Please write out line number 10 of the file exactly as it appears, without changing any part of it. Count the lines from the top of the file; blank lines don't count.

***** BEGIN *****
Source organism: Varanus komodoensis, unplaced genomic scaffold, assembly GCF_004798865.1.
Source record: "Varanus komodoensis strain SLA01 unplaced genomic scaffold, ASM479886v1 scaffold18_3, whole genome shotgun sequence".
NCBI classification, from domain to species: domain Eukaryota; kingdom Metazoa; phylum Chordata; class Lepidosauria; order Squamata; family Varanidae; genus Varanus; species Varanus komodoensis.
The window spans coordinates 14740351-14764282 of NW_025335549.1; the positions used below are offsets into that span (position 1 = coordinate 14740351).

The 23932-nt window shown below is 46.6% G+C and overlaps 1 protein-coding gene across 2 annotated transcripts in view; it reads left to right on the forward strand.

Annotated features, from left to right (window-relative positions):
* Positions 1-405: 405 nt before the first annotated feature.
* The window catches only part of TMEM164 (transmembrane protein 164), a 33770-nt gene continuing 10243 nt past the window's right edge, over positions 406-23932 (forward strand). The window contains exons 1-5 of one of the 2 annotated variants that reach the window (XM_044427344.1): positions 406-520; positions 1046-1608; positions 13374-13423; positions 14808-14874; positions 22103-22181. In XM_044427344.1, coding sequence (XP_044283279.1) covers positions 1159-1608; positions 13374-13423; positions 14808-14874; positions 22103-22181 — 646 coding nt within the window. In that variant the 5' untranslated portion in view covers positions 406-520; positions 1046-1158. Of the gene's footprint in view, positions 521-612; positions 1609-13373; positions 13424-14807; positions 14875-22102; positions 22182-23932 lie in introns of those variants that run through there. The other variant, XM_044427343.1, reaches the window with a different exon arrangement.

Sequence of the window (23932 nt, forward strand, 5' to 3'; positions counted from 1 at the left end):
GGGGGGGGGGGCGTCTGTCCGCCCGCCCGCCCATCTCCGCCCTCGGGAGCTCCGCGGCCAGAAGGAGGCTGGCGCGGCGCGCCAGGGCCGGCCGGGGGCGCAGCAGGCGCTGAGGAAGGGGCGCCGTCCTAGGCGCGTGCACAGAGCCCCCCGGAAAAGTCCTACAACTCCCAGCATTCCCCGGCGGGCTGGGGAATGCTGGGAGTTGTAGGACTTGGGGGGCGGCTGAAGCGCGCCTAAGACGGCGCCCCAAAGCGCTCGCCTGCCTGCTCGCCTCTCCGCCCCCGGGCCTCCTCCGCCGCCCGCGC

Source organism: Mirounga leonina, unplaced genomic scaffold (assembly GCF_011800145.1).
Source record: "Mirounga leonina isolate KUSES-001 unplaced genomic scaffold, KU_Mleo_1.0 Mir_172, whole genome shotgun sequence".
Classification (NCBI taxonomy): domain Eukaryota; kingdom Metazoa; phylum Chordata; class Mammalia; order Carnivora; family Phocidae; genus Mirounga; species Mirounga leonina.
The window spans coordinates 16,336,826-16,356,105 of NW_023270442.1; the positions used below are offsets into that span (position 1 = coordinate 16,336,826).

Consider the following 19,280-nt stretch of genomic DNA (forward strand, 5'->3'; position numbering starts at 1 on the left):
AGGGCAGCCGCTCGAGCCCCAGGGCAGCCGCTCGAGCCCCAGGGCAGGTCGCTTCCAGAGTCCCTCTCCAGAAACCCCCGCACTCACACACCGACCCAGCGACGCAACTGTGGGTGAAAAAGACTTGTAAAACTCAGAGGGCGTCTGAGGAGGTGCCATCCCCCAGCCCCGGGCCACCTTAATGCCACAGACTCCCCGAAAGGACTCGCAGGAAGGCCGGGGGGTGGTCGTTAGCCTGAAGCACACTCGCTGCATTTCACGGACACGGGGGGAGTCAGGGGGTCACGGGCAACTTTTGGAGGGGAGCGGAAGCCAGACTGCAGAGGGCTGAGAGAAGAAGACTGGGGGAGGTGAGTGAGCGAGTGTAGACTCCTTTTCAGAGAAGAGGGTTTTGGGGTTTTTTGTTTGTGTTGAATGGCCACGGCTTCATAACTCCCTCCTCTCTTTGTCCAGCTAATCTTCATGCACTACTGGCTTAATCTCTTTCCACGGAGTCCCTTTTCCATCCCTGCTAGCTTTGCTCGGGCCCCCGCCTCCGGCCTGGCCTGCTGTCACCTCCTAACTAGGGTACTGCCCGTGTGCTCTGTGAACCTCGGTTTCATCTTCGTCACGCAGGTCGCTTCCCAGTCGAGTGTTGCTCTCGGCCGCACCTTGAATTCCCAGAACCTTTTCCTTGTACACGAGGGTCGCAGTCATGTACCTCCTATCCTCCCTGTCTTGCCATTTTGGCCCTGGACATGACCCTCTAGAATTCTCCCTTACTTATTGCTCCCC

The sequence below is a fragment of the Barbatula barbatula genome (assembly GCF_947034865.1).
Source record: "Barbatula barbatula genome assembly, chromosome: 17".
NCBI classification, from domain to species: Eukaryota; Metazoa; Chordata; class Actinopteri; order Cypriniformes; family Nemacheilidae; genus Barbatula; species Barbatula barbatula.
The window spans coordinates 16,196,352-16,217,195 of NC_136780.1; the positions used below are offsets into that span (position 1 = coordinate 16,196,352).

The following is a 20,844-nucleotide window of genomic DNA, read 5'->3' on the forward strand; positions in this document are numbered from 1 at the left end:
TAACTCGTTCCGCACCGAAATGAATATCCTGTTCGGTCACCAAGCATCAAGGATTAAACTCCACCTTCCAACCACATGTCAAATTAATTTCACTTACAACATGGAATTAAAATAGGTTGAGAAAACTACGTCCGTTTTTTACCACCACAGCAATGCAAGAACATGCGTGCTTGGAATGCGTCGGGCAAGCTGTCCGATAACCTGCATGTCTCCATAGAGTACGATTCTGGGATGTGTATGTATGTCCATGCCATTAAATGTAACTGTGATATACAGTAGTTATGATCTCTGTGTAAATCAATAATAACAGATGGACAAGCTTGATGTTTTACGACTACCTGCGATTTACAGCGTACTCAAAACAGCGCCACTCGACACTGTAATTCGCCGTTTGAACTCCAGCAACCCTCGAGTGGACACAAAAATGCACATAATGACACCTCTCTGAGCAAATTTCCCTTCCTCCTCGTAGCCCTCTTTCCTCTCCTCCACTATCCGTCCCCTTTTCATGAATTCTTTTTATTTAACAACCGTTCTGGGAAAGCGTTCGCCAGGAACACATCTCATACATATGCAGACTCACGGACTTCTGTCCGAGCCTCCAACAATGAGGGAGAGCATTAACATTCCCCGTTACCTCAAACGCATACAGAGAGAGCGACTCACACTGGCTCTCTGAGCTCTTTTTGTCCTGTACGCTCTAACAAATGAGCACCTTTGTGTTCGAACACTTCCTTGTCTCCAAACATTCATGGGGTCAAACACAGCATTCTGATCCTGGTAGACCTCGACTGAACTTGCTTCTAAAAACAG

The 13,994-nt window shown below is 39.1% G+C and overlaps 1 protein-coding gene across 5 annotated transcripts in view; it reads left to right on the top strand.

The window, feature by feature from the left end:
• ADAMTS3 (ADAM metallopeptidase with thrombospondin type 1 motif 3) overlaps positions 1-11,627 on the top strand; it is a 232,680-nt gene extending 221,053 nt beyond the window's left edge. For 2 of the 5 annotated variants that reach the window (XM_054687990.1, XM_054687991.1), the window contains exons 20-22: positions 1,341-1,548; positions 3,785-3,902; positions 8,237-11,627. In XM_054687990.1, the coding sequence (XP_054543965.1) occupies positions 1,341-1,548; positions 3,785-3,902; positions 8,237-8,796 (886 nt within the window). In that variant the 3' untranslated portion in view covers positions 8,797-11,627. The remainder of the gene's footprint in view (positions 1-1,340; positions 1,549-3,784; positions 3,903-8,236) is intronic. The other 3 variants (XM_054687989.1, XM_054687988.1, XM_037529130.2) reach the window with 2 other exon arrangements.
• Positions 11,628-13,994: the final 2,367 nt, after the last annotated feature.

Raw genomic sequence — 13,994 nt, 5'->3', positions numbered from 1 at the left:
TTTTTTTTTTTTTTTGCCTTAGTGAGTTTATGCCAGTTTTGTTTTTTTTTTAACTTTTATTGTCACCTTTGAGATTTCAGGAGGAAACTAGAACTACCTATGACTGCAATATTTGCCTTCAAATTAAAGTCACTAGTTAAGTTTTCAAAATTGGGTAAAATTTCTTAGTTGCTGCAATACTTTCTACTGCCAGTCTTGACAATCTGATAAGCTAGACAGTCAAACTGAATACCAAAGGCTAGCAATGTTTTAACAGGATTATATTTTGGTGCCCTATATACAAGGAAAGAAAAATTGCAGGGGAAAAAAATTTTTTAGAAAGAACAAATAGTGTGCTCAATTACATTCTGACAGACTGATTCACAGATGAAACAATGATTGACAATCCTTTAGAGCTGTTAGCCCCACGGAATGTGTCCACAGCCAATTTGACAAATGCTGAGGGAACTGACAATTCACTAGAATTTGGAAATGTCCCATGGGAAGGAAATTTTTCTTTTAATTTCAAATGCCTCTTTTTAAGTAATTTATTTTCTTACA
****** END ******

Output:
GGGGGGGGGGGCGTCTGTCCGCCCGCCCGCCCATCTCCGCCCTCGGGAGCTCCGCGGCCAGAAGGAGGCTGGCGCGGCGCGCCAGGGCCGGCCGGGGGCGCAGCAGGCGCTGAGGAAGGGGCGCCGTCCTAGGCGCGTGCACAGAGCCCCCCGGAAAAGTCCTACAACTCCCAGCATTCCCCGGCGGGCTGGGGAATGCTGGGAGTTGTAGGACTTGGGGGGCGGCTGAAGCGCGCCTAAGACGGCGCCCCAAAGCGCTCGCCTGCCTGCTCGCCTCTCCGCCCCCGGGCCTCCTCCGCCGCCCGCGC